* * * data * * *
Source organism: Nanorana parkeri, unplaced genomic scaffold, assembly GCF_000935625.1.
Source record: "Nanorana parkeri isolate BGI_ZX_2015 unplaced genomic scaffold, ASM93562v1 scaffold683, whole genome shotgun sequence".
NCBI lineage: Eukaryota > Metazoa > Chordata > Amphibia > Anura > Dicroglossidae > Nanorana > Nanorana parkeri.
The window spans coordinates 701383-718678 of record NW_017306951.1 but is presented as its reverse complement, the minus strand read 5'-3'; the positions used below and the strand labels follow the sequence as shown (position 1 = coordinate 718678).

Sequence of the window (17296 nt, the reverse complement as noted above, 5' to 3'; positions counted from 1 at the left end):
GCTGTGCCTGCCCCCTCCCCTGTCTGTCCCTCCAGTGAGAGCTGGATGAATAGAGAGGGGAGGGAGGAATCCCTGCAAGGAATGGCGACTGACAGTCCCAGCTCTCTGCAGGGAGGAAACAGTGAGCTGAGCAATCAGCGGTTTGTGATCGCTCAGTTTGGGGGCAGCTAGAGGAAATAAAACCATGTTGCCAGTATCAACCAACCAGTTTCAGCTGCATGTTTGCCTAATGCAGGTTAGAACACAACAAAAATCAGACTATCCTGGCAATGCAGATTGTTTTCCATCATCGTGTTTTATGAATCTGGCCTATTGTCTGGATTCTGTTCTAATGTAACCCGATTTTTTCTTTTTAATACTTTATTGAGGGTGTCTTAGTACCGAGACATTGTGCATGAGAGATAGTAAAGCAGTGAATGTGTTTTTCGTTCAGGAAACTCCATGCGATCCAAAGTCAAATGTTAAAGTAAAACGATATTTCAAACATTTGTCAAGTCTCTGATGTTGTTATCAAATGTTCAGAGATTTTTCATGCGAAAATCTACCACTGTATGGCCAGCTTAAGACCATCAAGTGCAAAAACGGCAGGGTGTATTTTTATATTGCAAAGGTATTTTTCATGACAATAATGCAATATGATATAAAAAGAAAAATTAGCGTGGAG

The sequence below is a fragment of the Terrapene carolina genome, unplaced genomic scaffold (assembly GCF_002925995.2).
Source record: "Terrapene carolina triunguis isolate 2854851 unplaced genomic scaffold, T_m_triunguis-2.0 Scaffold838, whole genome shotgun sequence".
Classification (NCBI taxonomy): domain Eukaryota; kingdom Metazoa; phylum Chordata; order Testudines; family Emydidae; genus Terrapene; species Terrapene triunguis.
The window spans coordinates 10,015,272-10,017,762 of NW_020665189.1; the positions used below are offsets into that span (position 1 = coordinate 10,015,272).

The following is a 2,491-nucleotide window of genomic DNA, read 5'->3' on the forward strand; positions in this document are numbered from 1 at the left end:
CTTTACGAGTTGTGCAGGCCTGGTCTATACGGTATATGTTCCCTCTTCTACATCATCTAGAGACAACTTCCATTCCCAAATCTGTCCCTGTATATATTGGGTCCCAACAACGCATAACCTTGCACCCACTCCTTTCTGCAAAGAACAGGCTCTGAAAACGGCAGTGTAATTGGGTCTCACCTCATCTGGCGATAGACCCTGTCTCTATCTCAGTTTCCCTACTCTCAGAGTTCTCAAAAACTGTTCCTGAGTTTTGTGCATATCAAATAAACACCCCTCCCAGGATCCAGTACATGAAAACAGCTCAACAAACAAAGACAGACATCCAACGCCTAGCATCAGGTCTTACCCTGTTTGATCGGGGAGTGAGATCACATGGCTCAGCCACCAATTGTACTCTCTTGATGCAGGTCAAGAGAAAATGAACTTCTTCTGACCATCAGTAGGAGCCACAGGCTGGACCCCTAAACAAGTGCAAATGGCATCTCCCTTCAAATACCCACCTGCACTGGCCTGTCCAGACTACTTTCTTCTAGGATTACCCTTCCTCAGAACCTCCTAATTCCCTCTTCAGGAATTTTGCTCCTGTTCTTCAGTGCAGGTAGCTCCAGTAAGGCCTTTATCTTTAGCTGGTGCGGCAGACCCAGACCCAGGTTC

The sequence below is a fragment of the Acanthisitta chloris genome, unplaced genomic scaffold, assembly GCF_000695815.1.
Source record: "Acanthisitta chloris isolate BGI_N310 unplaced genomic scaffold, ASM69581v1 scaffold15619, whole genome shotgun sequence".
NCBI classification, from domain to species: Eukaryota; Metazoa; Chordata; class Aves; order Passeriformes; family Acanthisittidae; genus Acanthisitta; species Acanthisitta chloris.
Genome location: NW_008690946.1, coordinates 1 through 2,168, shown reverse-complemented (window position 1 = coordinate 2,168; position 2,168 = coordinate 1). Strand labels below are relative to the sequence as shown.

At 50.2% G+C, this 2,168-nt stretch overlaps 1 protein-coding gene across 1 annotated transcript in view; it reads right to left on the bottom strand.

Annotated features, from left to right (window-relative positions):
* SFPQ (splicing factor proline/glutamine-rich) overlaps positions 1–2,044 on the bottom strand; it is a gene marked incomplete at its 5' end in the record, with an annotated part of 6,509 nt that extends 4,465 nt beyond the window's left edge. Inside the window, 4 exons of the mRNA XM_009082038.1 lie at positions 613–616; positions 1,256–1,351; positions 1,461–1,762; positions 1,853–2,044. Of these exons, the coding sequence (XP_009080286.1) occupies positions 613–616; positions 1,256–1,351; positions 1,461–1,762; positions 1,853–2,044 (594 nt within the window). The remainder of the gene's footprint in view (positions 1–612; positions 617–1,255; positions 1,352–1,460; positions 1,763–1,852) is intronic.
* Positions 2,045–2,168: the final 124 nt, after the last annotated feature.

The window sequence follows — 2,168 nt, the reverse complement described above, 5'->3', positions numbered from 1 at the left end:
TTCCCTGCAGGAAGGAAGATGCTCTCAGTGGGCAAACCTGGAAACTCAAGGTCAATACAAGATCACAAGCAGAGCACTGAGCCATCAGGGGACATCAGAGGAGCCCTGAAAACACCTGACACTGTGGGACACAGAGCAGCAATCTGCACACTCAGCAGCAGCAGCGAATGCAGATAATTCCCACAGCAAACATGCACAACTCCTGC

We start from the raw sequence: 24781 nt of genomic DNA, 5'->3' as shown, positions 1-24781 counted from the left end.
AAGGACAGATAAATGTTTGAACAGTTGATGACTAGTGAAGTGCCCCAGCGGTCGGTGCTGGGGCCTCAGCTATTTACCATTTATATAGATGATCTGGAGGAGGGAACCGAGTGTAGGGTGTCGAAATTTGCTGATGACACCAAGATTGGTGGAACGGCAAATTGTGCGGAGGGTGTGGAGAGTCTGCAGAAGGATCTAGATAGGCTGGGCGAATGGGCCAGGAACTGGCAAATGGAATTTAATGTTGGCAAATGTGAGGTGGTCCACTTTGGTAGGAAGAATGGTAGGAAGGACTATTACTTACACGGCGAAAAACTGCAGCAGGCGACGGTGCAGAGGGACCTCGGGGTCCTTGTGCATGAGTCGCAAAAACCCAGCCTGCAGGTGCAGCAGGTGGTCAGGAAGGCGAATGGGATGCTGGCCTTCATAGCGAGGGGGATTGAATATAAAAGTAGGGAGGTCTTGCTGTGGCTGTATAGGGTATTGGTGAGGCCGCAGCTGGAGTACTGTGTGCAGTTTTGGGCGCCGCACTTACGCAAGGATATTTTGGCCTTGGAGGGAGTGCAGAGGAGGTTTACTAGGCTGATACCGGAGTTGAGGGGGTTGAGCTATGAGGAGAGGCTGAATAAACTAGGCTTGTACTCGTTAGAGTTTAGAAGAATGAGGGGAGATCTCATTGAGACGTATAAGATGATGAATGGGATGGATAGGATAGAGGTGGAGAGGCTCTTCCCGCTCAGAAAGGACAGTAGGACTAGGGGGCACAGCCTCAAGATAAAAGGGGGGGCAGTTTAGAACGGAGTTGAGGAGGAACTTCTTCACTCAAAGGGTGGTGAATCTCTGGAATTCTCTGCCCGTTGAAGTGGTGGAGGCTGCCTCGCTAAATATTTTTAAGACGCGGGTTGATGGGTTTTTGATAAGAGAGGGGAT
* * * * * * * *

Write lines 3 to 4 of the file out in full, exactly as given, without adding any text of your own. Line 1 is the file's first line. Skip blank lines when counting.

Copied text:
NCBI lineage: Eukaryota > Metazoa > Chordata > Amphibia > Anura > Dicroglossidae > Nanorana > Nanorana parkeri.
The window spans coordinates 701383-718678 of record NW_017306951.1 but is presented as its reverse complement, the minus strand read 5'-3'; the positions used below and the strand labels follow the sequence as shown (position 1 = coordinate 718678).